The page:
January 28, 2012 8 Min Read

Review by: Fusion3600

Plot: What’s it about?

Although he is locked up in a mental institution, the Marquis de Sade (Geoffrey Rush) is still able to express himself, thanks to some writing materials given to him. These tools were a gift from the resident priest Abbe Coulmier (Joaquin Phoenix), who humors de Sade and tries to allow him some level of freedom within his confinement. The papers and inks thrill de Sade, who uses them to pen some very sexual writings, which upsets the priest (although he’d rather see them on paper than in real life from de Sade) and would upset many others, if they were ever released into public hands. But de Sade wants his works to be seen and such, so he persuades a young laundrymaid, Madeline (Kate Winslet) into sneaking his papers off to be published. Of course, the local authorities are soon offended by these works and even though the masses love de Sade’s writings, a man is sent to cure him once and for all. The man sent is Dr. Royer-Collard (Michael Caine), who intends to use torture methods to straighten out de Sade, but little does he know that he is simply adding more fuel to the fire. As tension mounts and passion builds within the asylum, what will become of de Sade and his “sinful” creations?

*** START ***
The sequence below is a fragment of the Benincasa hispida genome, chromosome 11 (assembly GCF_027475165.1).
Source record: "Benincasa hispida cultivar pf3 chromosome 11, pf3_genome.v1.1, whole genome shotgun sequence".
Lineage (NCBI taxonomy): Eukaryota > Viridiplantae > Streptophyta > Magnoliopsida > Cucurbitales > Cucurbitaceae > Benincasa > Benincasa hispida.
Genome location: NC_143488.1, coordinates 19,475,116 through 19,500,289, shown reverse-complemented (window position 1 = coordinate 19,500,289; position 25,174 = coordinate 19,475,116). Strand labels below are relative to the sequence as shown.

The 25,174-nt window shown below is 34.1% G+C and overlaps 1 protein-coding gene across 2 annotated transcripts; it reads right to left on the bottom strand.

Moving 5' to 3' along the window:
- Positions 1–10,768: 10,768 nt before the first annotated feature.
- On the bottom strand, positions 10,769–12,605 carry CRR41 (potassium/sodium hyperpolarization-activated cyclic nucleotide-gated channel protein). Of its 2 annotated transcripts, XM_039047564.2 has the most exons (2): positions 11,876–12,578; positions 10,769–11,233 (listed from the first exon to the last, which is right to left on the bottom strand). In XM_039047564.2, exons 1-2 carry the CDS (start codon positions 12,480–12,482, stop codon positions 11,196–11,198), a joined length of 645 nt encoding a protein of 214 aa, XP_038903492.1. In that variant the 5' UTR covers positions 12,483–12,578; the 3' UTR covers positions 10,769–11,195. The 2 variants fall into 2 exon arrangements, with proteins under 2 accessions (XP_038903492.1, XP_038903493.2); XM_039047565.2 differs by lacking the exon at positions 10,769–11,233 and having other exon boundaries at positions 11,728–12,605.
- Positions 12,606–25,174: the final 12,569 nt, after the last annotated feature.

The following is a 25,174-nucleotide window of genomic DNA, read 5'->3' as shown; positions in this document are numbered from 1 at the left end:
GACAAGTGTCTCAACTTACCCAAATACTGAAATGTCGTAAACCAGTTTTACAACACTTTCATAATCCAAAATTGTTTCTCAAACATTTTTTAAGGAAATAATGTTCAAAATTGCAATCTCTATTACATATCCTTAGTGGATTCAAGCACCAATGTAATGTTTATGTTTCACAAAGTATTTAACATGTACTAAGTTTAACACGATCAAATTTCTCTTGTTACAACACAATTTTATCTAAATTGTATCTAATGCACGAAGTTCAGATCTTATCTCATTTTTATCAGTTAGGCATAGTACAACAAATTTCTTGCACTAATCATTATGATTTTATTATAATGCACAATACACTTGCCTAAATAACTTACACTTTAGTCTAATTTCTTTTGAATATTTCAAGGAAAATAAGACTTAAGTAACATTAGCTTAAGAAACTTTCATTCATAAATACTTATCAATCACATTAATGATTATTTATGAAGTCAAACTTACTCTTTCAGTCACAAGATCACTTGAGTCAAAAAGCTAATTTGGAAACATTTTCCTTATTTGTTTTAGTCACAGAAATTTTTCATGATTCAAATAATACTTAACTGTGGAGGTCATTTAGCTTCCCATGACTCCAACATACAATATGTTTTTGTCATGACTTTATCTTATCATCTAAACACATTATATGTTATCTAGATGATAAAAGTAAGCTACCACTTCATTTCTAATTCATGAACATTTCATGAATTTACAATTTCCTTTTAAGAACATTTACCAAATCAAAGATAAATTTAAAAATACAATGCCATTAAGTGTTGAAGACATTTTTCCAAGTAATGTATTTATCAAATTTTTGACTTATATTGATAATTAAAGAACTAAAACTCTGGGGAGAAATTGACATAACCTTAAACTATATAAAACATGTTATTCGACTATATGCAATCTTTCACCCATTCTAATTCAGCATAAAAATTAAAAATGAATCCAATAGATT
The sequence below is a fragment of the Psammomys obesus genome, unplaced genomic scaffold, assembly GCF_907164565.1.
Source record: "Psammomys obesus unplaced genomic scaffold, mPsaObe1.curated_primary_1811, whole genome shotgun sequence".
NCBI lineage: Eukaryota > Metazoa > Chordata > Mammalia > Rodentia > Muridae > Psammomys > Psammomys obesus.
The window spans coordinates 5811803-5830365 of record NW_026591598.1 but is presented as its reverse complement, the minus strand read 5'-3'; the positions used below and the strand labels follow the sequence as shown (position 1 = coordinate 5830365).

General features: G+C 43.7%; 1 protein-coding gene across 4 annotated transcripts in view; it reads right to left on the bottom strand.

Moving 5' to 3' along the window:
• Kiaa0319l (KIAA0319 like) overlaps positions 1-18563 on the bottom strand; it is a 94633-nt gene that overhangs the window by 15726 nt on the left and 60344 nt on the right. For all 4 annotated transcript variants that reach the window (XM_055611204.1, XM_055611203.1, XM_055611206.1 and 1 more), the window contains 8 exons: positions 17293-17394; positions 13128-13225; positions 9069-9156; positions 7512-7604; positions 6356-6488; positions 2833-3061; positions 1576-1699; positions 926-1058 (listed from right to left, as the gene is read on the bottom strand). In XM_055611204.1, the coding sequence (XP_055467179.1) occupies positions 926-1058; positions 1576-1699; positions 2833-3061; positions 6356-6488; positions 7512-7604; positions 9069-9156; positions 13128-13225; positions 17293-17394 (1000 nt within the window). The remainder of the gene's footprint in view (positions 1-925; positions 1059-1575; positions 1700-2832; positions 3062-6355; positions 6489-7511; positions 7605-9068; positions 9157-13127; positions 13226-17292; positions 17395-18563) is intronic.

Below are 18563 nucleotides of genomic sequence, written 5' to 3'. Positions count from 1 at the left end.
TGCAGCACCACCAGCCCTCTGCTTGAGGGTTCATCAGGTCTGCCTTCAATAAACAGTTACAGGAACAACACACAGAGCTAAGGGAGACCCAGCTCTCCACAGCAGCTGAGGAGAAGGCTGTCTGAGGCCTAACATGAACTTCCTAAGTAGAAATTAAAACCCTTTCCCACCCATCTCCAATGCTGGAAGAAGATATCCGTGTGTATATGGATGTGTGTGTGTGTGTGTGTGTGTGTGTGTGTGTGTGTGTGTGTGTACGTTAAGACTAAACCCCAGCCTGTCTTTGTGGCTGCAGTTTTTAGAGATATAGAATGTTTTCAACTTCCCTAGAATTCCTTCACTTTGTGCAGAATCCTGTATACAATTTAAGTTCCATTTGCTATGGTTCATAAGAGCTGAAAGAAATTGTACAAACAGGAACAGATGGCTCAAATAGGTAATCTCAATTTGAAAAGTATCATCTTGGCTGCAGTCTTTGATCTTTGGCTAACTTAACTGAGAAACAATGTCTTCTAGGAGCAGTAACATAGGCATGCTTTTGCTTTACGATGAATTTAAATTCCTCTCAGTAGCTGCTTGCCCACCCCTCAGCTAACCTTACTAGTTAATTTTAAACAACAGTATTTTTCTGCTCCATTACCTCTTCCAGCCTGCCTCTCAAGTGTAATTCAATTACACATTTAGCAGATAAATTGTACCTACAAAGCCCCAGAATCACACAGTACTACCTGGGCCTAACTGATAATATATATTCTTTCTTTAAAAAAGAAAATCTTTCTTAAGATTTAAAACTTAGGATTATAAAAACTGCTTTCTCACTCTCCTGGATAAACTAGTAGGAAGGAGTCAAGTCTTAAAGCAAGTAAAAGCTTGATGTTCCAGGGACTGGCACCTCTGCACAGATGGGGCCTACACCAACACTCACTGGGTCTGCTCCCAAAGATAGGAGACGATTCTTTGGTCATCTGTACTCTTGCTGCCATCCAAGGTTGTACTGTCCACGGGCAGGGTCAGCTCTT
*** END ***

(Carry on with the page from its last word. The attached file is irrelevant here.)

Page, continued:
This was one of my favorite films of 2000, but I still have some reservations about how Quills handles the subject matter. As this film deals with the Marquis de Sade, I expected a pretty offbeat flick, but really the persona of de Sade is toned down in this case. He still comes off as brutal and eccentric of course, but not as much so as I had hoped for. Even so, this was a terrific movie and I am very pleased to now own it on our beloved format. The cast here is top notch, with such names as Geoffrey Rush, Michael Caine, Joaquin Phoenix, and Kate Winslet all in fine form. Rush has some excellent moments here, but in the end, I think Winslet really shines and steal some of Rush’s thunder at times. This is a period piece of course and as such, it needs immersive production design and Quills more than delivers there also. The costumes look superb, the makeup is great, and the set design is downright gorgeous, very impressive work indeed. Quills turns out to be one wild ride and very well made in all respects, an excellent film in the end. As I mentioned before, I wish de Sade were given more depth and edge, but this is still a terrific picture and one that is well worth a look. I give this release a very high recommendation, so whether you purchase or rent, your money is very well spent here.